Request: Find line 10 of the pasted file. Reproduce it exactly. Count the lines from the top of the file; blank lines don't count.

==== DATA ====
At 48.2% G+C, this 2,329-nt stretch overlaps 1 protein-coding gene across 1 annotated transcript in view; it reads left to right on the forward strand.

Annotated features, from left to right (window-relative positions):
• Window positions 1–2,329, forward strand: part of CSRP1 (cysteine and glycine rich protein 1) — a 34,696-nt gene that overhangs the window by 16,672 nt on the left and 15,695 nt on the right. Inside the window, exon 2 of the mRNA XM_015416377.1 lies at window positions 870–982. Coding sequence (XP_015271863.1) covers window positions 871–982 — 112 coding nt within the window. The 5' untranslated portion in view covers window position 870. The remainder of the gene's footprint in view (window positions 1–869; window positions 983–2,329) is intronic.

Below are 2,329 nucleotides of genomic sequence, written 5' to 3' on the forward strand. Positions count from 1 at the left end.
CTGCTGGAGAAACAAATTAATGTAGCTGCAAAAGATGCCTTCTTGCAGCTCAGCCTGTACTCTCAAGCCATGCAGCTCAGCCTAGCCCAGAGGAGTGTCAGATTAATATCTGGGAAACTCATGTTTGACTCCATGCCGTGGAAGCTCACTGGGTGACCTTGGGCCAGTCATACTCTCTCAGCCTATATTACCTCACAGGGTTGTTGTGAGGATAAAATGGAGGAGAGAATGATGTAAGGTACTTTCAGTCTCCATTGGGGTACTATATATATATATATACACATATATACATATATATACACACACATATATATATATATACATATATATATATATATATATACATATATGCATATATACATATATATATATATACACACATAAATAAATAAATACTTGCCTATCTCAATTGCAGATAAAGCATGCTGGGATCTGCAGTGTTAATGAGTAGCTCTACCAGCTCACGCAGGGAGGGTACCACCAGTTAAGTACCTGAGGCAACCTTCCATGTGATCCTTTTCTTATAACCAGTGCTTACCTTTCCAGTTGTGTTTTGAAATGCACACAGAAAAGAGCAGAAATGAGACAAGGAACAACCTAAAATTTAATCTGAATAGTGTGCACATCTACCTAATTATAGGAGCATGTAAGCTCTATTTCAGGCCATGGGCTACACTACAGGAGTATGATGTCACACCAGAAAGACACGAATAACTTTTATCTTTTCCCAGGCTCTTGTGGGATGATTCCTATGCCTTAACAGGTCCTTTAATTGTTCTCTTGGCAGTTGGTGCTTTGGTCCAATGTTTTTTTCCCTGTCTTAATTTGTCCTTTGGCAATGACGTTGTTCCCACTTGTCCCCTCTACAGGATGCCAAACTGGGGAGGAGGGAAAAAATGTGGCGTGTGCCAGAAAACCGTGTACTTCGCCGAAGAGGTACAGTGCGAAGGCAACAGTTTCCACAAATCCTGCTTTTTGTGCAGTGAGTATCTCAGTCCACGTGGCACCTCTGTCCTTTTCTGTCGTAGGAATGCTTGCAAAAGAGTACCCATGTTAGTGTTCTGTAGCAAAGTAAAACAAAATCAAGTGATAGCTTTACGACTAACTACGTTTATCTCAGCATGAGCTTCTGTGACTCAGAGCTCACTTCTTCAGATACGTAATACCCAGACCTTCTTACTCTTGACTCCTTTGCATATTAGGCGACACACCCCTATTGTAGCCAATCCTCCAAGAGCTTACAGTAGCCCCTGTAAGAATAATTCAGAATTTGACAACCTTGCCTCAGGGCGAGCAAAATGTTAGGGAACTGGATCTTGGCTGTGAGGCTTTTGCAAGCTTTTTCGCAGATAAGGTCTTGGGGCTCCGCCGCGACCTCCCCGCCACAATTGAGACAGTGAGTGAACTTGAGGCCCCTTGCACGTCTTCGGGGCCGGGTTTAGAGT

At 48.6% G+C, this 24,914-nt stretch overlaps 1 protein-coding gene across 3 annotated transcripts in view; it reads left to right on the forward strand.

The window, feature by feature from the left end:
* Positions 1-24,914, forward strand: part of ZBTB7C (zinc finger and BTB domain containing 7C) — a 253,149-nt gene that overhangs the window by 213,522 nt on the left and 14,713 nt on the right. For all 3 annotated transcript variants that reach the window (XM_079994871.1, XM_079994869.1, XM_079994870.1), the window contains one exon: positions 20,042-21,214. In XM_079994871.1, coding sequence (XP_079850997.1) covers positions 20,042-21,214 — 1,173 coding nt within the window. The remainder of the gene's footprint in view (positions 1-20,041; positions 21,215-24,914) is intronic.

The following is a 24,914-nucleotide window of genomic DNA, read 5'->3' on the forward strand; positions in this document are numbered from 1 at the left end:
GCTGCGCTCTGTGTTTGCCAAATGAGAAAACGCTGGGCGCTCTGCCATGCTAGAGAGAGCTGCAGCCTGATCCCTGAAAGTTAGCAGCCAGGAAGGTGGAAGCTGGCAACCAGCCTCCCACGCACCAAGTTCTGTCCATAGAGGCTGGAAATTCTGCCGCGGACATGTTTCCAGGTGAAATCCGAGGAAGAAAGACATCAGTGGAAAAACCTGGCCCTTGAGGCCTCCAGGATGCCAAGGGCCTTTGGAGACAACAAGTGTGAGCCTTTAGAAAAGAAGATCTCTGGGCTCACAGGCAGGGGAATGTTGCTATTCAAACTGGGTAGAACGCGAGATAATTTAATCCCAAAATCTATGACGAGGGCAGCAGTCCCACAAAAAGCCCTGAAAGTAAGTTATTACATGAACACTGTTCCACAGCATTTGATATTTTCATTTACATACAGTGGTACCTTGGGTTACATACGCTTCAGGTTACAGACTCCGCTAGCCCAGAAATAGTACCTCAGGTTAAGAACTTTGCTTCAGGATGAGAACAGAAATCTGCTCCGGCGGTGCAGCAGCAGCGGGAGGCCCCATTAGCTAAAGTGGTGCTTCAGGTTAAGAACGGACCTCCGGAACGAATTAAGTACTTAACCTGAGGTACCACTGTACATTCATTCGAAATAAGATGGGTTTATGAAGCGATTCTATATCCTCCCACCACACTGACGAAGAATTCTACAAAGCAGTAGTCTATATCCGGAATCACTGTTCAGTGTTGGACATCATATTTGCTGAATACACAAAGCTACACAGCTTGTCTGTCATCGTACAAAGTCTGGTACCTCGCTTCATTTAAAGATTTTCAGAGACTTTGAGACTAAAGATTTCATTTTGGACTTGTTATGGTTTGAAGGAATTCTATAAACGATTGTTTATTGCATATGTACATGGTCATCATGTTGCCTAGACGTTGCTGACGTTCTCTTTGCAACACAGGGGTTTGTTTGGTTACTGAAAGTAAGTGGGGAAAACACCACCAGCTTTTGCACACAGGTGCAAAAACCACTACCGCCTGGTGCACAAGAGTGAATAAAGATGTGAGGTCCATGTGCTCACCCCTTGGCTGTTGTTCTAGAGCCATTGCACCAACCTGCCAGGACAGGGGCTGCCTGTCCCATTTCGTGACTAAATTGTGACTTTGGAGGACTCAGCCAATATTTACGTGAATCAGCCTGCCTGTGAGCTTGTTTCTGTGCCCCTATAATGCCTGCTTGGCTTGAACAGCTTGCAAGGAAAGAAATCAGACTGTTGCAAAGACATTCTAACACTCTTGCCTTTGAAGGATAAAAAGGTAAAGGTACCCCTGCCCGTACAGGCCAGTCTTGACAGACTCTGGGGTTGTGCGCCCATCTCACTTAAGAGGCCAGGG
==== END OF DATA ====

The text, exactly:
GCTGCGCTCTGTGTTTGCCAAATGAGAAAACGCTGGGCGCTCTGCCATGCTAGAGAGAGCTGCAGCCTGATCCCTGAAAGTTAGCAGCCAGGAAGGTGGAAGCTGGCAACCAGCCTCCCACGCACCAAGTTCTGTCCATAGAGGCTGGAAATTCTGCCGCGGACATGTTTCCAGGTGAAATCCGAGGAAGAAAGACATCAGTGGAAAAACCTGGCCCTTGAGGCCTCCAGGATGCCAAGGGCCTTTGGAGACAACAAGTGTGAGCCTTTAGAAAAGAAGATCTCTGGGCTCACAGGCAGGGGAATGTTGCTATTCAAACTGGGTAGAACGCGAGATAATTTAATCCCAAAATCTATGACGAGGGCAGCAGTCCCACAAAAAGCCCTGAAAGTAAGTTATTACATGAACACTGTTCCACAGCATTTGATATTTTCATTTACATACAGTGGTACCTTGGGTTACATACGCTTCAGGTTACAGACTCCGCTAGCCCAGAAATAGTACCTCAGGTTAAGAACTTTGCTTCAGGATGAGAACAGAAATCTGCTCCGGCGGTGCAGCAGCAGCGGGAGGCCCCATTAGCTAAAGTGGTGCTTCAGGTTAAGAACGGACCTCCGGAACGAATTAAGTACTTAACCTGAGGTACCACTGTACATTCATTCGAAATAAGATGGGTTTATGAAGCGATTCTATATCCTCCCACCACACTGACGAAGAATTCTACAAAGCAGTAGTCTATATCCGGAATCACTGTTCAGTGTTGGACATCATATTTGCTGAATACACAAAGCTACACAGCTTGTCTGTCATCGTACAAAGTCTGGTACCTCGCTTCATTTAAAGATTTTCAGAGACTTTGAGACTAAAGATTTCATTTTGGACTTGTTATGGTTTGAAGGAATTCTATAAACGATTGTTTATTGCATATGTACATGGTCATCATGTTGCCTAGACGTTGCTGACGTTCTCTTTGCAACACAGGGGTTTGTTTGGTTACTGAAAGTAAGTGGGGAAAACACCACCAGCTTTTGCACACAGGTGCAAAAACCACTACCGCCTGGTGCACAAGAGTGAATAAAGATGTGAGGTCCATGTGCTCACCCCTTGGCTGTTGTTCTAGAGCCATTGCACCAACCTGCCAGGACAGGGGCTGCCTGTCCCATTTCGTGACTAAATTGTGACTTTGGAGGACTCAGCCAATATTTACGTGAATCAGCCTGCCTGTGAGCTTGTTTCTGTGCCCCTATAATGCCTGCTTGGCTTGAACAGCTTGCAAGGAAAGAAATCAGACTGTTGCAAAGACATTCTAACACTCTTGCCTTTGAAGGATAAAAAGGTAAAGGTACCCCTGCCCGTACAGGCCAGTCTTGACAGACTCTGGGGTTGTGCGCCCATCTCACTTAAGAGGCCAGGG